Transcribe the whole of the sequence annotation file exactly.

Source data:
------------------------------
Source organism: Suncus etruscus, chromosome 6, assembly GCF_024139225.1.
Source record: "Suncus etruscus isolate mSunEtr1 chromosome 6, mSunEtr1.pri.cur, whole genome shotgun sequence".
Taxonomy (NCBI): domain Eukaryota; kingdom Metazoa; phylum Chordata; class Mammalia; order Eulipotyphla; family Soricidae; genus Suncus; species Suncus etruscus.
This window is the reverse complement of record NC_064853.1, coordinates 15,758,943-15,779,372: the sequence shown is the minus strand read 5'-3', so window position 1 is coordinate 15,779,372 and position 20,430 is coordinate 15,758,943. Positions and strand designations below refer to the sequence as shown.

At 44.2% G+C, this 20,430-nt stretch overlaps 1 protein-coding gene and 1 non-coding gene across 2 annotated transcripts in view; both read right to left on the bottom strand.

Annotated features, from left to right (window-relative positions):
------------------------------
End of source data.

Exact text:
Source organism: Suncus etruscus, chromosome 6, assembly GCF_024139225.1.
Source record: "Suncus etruscus isolate mSunEtr1 chromosome 6, mSunEtr1.pri.cur, whole genome shotgun sequence".
Taxonomy (NCBI): domain Eukaryota; kingdom Metazoa; phylum Chordata; class Mammalia; order Eulipotyphla; family Soricidae; genus Suncus; species Suncus etruscus.
This window is the reverse complement of record NC_064853.1, coordinates 15,758,943-15,779,372: the sequence shown is the minus strand read 5'-3', so window position 1 is coordinate 15,779,372 and position 20,430 is coordinate 15,758,943. Positions and strand designations below refer to the sequence as shown.

At 44.2% G+C, this 20,430-nt stretch overlaps 1 protein-coding gene and 1 non-coding gene across 2 annotated transcripts in view; both read right to left on the bottom strand.

Annotated features, from left to right (window-relative positions):